Collections: 
0-9 | A | B | C | D | E | F | G | H | I | J | K | L | M | N | O | P | Q | R | S | T | U | V | W | X | Y | Z

Page 545 of Channings / by Mrs. Henry Wood.

item | thumbnails | details | text | pdf
Download this image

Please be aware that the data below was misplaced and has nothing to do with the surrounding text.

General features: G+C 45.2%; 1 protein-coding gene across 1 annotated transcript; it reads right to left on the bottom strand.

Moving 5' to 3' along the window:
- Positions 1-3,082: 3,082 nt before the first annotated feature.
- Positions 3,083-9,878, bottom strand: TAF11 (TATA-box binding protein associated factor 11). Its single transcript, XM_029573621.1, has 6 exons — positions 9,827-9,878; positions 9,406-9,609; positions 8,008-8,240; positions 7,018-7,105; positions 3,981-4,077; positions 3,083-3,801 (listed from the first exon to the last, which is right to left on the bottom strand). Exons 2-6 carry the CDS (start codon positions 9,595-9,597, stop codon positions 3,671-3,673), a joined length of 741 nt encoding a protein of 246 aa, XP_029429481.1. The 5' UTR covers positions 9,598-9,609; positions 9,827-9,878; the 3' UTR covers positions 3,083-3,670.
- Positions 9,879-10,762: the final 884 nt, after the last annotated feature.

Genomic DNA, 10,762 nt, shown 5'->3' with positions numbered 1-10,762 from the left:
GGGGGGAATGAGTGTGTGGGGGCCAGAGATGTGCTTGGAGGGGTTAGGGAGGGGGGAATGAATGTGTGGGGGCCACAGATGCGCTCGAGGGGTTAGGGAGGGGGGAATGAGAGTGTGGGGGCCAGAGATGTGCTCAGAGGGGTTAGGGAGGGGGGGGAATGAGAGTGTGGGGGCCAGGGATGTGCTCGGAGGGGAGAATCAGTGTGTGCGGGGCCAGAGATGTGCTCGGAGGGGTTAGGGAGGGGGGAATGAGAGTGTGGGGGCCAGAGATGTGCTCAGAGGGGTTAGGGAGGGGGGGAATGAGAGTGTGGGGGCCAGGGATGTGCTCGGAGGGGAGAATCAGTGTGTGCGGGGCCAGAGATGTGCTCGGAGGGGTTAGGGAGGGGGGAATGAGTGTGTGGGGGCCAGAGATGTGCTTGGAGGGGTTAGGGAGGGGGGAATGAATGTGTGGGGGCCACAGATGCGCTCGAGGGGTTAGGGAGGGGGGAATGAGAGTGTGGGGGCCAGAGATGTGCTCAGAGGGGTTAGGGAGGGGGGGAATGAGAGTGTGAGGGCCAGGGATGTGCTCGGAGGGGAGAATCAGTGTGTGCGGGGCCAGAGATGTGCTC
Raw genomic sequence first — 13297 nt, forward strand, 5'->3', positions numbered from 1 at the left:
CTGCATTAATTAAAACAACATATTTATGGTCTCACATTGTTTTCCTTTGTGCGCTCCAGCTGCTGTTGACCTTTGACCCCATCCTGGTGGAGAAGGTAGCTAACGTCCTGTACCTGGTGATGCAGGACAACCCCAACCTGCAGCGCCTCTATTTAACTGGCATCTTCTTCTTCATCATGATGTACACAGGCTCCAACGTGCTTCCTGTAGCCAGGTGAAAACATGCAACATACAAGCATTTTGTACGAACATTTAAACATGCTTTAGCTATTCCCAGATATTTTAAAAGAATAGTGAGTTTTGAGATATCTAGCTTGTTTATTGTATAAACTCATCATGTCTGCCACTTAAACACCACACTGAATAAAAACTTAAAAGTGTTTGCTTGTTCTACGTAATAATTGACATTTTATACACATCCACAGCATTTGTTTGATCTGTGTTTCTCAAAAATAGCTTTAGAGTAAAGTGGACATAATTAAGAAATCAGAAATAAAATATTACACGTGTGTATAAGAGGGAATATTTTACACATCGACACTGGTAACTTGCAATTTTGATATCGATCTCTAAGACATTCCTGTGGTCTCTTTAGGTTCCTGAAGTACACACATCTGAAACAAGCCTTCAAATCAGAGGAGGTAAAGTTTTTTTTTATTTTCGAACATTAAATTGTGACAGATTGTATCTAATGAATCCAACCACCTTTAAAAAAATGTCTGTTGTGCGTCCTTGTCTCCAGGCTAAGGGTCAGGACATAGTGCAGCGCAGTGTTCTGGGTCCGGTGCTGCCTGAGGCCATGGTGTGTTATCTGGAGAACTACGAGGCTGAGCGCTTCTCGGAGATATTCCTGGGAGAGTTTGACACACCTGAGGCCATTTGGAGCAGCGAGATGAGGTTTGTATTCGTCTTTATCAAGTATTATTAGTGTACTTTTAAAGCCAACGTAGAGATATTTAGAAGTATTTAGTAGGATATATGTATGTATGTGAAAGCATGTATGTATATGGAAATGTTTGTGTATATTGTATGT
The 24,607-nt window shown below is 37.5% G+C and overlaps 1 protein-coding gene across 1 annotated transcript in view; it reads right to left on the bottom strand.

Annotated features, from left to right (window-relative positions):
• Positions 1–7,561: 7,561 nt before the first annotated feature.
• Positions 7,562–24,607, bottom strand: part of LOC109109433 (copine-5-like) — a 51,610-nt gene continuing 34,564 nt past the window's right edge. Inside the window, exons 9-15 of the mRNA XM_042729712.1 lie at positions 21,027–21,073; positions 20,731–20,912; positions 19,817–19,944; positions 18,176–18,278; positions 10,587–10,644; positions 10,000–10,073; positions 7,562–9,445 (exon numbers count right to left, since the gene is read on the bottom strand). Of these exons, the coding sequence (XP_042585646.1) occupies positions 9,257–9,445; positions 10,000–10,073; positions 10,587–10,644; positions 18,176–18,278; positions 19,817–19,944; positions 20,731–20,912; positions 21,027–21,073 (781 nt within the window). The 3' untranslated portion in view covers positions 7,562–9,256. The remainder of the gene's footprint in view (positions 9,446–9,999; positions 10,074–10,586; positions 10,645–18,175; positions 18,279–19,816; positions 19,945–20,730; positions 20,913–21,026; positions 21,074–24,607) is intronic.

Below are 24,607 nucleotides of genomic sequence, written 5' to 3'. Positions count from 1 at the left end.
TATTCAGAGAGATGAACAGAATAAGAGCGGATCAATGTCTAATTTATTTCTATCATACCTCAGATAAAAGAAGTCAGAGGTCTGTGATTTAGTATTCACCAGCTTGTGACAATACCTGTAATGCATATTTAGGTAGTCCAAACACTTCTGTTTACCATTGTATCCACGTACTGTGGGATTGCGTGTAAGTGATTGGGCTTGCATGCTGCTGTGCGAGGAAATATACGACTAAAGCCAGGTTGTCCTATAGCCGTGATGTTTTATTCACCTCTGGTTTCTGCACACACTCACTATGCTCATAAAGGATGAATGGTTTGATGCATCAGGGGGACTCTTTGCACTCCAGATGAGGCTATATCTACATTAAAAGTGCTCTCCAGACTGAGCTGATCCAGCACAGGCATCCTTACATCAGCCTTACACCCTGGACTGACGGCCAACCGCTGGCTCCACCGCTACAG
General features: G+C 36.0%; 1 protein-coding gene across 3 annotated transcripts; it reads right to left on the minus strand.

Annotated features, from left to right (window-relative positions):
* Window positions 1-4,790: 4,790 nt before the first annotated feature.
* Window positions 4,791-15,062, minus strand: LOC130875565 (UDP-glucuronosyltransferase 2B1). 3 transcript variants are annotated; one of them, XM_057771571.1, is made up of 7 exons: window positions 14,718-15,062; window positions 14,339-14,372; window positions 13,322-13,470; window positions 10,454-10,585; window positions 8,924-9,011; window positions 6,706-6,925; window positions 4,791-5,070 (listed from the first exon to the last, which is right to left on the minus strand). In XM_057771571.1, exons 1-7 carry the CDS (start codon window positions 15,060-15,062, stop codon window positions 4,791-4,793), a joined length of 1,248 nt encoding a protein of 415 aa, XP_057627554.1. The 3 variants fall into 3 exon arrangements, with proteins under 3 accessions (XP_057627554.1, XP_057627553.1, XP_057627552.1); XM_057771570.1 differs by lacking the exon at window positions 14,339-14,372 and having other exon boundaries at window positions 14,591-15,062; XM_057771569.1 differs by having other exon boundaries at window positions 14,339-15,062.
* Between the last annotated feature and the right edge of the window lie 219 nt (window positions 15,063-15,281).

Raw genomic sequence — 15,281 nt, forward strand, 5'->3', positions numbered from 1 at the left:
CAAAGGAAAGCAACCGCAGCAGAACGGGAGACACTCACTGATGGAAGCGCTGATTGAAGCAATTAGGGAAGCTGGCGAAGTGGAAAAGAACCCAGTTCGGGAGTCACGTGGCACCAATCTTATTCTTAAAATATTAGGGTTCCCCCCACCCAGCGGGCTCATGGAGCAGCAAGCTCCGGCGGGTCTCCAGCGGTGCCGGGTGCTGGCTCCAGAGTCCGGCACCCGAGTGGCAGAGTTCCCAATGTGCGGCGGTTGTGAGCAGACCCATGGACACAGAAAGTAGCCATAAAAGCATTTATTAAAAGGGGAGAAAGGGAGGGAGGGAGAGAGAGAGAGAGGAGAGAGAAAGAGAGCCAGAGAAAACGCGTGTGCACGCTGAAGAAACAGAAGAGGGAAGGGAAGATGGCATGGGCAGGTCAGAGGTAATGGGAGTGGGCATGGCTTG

Ready 545 That same afternoon Arthur Channing was seated at the organ in pursuance of his duty, when a message came up from the dean. He was desired to change the selected anthem, taken from the thirty-fifth Psalm, for another: " 0 taste and see how gracious the Lord is I" It was not an anthem in the cathedral collection, but one recently composed and presented to it by a private individual. It consisted of a treble solo and chorus. Why had the dean specially commanded it for that afternoon Very rarely indeed did he change the services after they were put up. Had he had Arthur in his mind when he decided upon it It was impossible to say. Be it as it would, the words found a strange echo in Arthur's heart, as the sweet voice of Bywater rang through the cathedral. " 0 taste and see how gracious the Lord is: blessed is the man that trusteth in him. 0 fear the Lord, ye that are his saints: for they that fear him lack no- thing. The lions do lack, and suffer hunger: but they who seek the Lord shall want no manner of thing that is good. The eyes of the Lord are over the righteous: and his ears are open unto their prayers. Great are the troubles of the righteous; but the Lord delivereth him out of all. The Lord delivereth the souls of his servants: and all they that put their trust in him shall not be destitute. " Every word told upon Arthur's heart, sending it up in thankfulness to the Giver of all good. He found the dean waiting for him in the nave, when he went down at the conclusion of the service. Dr. Gardner was with him. The dean held out his hand to Arthur. " I am very glad you are cleared," he said. " You have behaved nobly." Arthur winced. He did not like to take the faintest meed of praise that was not strictly his due. The dean might have thought he deserved less, did he know that he had been only screening Hamish; but Arthur could not avow that tale in public. He glanced at the dean with a frank smile: "You see now, sir, that I only spoke the truth when I assured you of my innocence." T